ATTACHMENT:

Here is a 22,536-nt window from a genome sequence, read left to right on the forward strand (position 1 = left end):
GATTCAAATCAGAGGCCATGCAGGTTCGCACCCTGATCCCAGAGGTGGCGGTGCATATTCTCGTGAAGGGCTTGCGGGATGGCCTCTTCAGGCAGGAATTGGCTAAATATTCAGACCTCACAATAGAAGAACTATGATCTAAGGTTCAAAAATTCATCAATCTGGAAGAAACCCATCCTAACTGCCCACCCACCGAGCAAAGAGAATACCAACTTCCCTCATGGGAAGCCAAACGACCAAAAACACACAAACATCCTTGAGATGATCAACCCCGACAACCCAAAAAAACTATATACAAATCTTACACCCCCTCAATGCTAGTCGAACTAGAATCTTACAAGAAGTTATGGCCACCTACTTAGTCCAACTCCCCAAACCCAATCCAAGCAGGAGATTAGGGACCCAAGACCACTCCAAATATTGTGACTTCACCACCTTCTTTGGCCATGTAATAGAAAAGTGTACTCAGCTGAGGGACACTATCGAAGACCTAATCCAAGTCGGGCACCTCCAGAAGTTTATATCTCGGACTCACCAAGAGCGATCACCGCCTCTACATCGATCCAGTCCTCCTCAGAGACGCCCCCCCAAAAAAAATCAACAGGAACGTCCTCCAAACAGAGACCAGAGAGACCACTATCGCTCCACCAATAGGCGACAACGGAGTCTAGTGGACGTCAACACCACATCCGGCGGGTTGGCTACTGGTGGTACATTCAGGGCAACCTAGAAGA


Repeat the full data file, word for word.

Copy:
Here is a 22,536-nt window from a genome sequence, read left to right on the forward strand (position 1 = left end):
GATTCAAATCAGAGGCCATGCAGGTTCGCACCCTGATCCCAGAGGTGGCGGTGCATATTCTCGTGAAGGGCTTGCGGGATGGCCTCTTCAGGCAGGAATTGGCTAAATATTCAGACCTCACAATAGAAGAACTATGATCTAAGGTTCAAAAATTCATCAATCTGGAAGAAACCCATCCTAACTGCCCACCCACCGAGCAAAGAGAATACCAACTTCCCTCATGGGAAGCCAAACGACCAAAAACACACAAACATCCTTGAGATGATCAACCCCGACAACCCAAAAAAACTATATACAAATCTTACACCCCCTCAATGCTAGTCGAACTAGAATCTTACAAGAAGTTATGGCCACCTACTTAGTCCAACTCCCCAAACCCAATCCAAGCAGGAGATTAGGGACCCAAGACCACTCCAAATATTGTGACTTCACCACCTTCTTTGGCCATGTAATAGAAAAGTGTACTCAGCTGAGGGACACTATCGAAGACCTAATCCAAGTCGGGCACCTCCAGAAGTTTATATCTCGGACTCACCAAGAGCGATCACCGCCTCTACATCGATCCAGTCCTCCTCAGAGACGCCCCCCCAAAAAAAATCAACAGGAACGTCCTCCAAACAGAGACCAGAGAGACCACTATCGCTCCACCAATAGGCGACAACGGAGTCTAGTGGACGTCAACACCACATCCGGCGGGTTGGCTACTGGTGGTACATTCAGGGCAACCTAGAAGA